Alexander, Who's Trying His Best to Be the Best Boy Ever [NOOK Book]

Overview

Alexander tries his hand at behaving in this hilarious companion to the bestselling classic Alexander and the Terrible, Horrible, No Good, Very Bad Day.

Last night somebody ate a whole box of jelly donuts. That somebody woke up with a terrible bellyache, and that somebody?s mom found the empty box and told...
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This item will be available on August 26, 2014.
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Overview

Alexander tries his hand at behaving in this hilarious companion to the bestselling classic Alexander and the Terrible, Horrible, No Good, Very Bad Day.

Last night somebody ate a whole box of jelly donuts. That somebody woke up with a terrible bellyache, and that somebody’s mom found the empty box and told that somebody that there are going to be consequences.

That somebody is Alexander, and Alexander really hates consequences.

So from now on, he is going to try his best to be the Best Boy Ever. For the complete and entire rest of his life. Starting right this very minute.

But there are all sorts of things that you can’t do when you’re being the Best Boy Ever. Fun things. Very important things. Things that Alexander might—just might—like a little bit more than he hates consequences.
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Editorial Reviews

From Barnes & Noble

Alexander couldn't resist eating the jelly donuts, even though he woke up the next morning wishing he hadn't and even though he knew that there would be "consequences." And although he really, really wants to be the best boy ever, he also knows that sometimes "consequences" and belly aches are no match for temptations. A lively entertainment from the author of Alexander and the Terrible, Horrible, No Good, Very Bad Day.

School Library Journal
08/01/2014
K-Gr 2—Another winner about mischievous Alexander, who this time is trying to be the Best Boy Ever after his latest disastrous escapade: eating a whole box of doughnuts. "Consequences" follow—he has to stay in his room all day on Saturday, with no electronics or TV, and he suffers a ferocious stomachache for his greediness. After an exhausting seven days of striving mightily to be the BBE (with varying results), he wakes up on Saturday, doubting that he can continue his angelic behavior forever and succumbs to another box of doughnuts. The illustrations follow original artist Roy Cruz's art perfectly, humorously portraying Alexander's struggles with his worst self. Viorst's text is right on target as usual, hilariously describing the boy's thoughts: "I'm thinking how much I love eating jelly doughnuts. And I'm thinking how much I hate having consequences. And I'm thinking I hate those consequences much, much, much, much more than I love doughnuts." On Sunday he thinks, "Everyone's still asleep, and I'm still walking around on tiptoes. But it's lonesome….And I'm thinking that if I went out the front door and rang the doorbell five, six, seven times, no one would be sleeping anymore." Kids will surely identify with Alexander's trials and tribulations—either in a group situation or at home with a long-suffering parent, who will probably get a kick out of the book, too!—Judith Constantinides, formerly at East Baton Rouge Parish Main Library, LA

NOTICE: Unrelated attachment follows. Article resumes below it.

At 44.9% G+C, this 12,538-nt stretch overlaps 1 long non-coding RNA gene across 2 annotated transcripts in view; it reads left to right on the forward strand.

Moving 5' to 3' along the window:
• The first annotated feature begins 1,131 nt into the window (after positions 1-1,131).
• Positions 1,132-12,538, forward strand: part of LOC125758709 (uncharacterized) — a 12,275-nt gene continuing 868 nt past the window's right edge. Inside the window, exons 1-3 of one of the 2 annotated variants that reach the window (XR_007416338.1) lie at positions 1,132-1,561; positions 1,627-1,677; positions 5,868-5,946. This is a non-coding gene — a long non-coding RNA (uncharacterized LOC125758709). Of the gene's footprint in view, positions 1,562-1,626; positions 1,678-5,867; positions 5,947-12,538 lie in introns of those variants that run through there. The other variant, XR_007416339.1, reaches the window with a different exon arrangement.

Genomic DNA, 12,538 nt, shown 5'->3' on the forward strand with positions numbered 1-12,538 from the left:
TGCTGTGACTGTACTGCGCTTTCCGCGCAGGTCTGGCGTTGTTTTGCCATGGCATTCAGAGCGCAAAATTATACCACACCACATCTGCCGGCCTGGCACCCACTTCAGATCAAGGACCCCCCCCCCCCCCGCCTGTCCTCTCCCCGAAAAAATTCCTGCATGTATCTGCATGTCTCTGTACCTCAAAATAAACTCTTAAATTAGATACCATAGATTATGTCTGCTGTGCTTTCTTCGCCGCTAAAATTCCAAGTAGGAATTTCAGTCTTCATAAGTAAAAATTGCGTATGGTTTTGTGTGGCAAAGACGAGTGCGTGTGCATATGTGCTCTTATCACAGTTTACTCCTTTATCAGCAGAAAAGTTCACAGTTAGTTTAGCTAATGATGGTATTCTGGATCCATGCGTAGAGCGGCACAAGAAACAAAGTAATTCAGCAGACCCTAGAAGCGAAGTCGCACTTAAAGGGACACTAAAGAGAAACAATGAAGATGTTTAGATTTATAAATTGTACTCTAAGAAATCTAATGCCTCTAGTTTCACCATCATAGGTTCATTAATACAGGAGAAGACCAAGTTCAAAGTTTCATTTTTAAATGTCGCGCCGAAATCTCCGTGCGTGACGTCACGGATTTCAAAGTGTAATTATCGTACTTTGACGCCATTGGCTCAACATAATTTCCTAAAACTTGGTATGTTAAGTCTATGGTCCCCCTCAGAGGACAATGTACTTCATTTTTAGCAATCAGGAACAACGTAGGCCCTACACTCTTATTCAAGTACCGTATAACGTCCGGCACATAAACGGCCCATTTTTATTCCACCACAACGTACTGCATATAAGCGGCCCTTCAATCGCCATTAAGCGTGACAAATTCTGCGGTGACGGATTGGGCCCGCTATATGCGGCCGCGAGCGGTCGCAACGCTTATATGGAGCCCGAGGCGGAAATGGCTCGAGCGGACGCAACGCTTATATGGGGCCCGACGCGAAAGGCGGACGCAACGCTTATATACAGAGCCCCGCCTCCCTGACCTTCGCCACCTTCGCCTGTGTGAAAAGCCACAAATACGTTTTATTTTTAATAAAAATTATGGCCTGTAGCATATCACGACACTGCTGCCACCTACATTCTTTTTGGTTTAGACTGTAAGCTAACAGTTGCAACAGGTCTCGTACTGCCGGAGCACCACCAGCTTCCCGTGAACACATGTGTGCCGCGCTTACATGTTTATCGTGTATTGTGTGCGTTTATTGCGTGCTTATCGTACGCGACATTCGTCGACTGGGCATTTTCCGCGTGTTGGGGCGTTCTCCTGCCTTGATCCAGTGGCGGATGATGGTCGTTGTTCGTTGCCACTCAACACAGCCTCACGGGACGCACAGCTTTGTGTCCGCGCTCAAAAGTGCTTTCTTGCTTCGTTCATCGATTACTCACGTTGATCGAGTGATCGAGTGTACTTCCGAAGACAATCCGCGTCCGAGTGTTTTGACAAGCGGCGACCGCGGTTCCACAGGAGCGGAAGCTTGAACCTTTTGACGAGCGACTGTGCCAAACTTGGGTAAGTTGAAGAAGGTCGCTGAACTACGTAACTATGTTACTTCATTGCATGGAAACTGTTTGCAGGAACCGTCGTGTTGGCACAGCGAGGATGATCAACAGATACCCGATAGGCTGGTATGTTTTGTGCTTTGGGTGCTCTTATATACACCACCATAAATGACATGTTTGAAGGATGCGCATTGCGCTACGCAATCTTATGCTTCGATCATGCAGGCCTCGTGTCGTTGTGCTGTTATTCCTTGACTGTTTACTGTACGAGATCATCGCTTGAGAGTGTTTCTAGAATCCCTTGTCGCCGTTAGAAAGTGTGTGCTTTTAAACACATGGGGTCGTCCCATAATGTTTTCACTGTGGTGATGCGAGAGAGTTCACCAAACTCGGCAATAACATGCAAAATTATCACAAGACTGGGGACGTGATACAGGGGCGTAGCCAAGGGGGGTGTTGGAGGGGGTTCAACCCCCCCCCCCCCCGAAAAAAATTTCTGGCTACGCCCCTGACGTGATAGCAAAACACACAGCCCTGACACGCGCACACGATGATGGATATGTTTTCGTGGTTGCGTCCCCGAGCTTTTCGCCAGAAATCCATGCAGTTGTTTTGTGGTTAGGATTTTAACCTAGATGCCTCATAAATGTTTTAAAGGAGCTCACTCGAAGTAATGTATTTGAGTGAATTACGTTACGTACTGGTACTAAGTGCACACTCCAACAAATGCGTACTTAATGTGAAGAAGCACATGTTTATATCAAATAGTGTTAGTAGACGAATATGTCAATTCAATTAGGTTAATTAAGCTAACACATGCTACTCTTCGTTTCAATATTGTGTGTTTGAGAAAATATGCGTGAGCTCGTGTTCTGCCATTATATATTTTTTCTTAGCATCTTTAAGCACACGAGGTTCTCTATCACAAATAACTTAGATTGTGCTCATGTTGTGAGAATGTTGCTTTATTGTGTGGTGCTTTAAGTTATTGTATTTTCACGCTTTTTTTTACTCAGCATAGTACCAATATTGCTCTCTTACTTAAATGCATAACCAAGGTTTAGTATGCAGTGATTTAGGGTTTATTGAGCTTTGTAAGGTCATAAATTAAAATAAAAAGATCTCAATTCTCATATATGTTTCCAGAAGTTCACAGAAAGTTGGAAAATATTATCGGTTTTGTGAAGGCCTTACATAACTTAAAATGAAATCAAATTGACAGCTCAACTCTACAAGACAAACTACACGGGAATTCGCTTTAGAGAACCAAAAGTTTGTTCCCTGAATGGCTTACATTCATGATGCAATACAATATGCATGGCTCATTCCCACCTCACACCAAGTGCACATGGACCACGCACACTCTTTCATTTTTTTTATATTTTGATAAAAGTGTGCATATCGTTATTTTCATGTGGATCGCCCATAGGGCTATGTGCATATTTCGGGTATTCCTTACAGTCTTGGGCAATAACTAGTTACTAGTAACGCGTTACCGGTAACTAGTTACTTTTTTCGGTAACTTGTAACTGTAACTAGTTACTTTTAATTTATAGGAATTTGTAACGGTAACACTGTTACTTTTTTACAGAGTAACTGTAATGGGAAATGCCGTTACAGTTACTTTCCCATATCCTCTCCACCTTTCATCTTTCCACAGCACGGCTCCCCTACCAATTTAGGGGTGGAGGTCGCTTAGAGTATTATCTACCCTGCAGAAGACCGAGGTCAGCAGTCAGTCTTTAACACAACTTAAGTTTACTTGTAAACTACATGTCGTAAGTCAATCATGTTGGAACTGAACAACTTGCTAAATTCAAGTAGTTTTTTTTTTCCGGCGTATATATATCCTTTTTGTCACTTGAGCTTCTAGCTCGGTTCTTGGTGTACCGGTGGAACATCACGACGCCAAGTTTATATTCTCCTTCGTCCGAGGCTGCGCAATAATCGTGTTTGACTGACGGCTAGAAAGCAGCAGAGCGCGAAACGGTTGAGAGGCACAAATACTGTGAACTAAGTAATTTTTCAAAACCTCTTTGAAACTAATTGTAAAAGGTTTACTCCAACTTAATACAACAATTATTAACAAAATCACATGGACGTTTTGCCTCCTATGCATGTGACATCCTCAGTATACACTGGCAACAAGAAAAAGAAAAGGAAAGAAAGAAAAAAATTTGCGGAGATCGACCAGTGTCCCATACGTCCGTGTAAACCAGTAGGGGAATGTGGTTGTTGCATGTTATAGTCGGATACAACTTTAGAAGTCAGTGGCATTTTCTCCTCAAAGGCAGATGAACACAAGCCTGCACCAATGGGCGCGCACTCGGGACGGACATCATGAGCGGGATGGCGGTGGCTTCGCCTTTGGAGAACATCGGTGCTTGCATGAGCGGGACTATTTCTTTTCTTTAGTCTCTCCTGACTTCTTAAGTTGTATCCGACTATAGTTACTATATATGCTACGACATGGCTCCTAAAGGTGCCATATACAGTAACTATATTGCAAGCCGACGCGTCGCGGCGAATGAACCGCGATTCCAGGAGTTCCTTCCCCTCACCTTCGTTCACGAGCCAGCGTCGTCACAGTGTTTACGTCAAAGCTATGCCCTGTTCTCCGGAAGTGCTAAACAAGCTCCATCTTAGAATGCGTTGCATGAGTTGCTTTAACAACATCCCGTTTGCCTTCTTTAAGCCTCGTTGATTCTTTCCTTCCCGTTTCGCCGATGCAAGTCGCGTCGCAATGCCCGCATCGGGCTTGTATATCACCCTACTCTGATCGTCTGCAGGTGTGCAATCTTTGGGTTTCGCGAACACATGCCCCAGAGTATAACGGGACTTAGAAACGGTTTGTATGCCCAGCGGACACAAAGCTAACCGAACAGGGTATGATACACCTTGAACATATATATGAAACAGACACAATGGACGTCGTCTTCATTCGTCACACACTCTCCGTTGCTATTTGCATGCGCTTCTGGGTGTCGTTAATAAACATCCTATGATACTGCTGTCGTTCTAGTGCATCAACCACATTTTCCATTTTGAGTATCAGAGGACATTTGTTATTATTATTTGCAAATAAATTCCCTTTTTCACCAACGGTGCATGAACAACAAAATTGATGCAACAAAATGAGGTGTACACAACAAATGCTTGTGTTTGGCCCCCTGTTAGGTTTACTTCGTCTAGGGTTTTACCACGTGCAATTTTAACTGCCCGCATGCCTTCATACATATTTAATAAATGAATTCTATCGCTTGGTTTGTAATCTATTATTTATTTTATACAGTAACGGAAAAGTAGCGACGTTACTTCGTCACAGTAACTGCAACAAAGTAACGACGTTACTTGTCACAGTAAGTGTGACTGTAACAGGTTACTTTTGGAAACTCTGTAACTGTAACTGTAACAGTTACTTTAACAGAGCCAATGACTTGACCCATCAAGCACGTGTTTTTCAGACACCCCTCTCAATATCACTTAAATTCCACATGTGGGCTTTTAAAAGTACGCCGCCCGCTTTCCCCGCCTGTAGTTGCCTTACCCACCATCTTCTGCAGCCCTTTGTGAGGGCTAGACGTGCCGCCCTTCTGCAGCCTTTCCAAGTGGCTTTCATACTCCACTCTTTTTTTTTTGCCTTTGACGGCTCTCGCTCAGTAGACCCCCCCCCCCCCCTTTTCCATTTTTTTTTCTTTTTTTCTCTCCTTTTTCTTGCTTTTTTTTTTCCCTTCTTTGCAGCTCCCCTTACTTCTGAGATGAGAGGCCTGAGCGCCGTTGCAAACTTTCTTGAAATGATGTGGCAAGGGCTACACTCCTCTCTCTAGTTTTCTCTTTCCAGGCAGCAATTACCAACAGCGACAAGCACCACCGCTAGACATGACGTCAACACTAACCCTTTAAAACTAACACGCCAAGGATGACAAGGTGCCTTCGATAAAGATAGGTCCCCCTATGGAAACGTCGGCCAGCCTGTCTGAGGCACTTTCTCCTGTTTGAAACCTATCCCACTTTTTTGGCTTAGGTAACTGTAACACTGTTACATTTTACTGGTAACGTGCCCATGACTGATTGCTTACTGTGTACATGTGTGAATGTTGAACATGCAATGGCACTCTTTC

Publishers Weekly
06/30/2014
After the consequences of eating an entire box of jelly doughnuts hit home, Viorst’s iconic redheaded hero makes a big decision: “Starting this very minute,” he tells his family, “I am being the best boy ever for the complete and entire rest of my life.” In the week that follows, Saint Augustine has nothing on Alexander, who must refrain from bouncing his basketball indoors or dumping spaghetti on his brothers when they taunt him. What’s more, he astutely observes, the world isn’t exactly brimming with positive reinforcement: “Ms. Klimpt says I’m wearing her out and that she’ll give me extra credit if only I would please stop raising my hand.” Eventually, Alexander opts for the dark side, because, “the complete and entire rest of my life, I’m all of sudden thinking, is a long time.” Working in the style of Ray Cruz, Monés falls a little short of his expressiveness and comic range, and Alexander looks almost prepubescent in many pages. But Viorst’s Runyonesque ruminations on the nature of good and evil in a kid’s world are as funny as ever. Ages 4–8. (Sept.)
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Product Details

  • ISBN-13: 9781481423540
  • Publisher: Atheneum Books for Young Readers
  • Publication date: 8/26/2014
  • Sold by: SIMON & SCHUSTER
  • Format: NOOK Kids
  • Pages: 40
  • Sales rank: 582,870
  • Age range: 4 - 8 Years
  • File size: 13 MB
  • Note: This product may take a few minutes to download.

Meet the Author

Judith Viorst was born and brought up in New Jersey, graduated from Rutgers University, moved to Greenwich Village, and has lived in Washington, DC, since 1960, when she married Milton Viorst, a political writer. They have three sons and seven grandchildren. Viorst writes in many different areas: science books, children’s picture books, adult fiction and nonfiction, poetry for children and adults, and musicals, which are still performed on stages around the country. She is best known for her beloved picture book Alexander and the Terrible, Horrible, No Good, Very Bad Day.
Isidre Monés is a Spanish artist best known for his comic book work. In addition to illustrating Cloudy with a Chance of Meatballs 3, he has also illustrated several of Cynthia Rylant’s Henry and Mudge stories.
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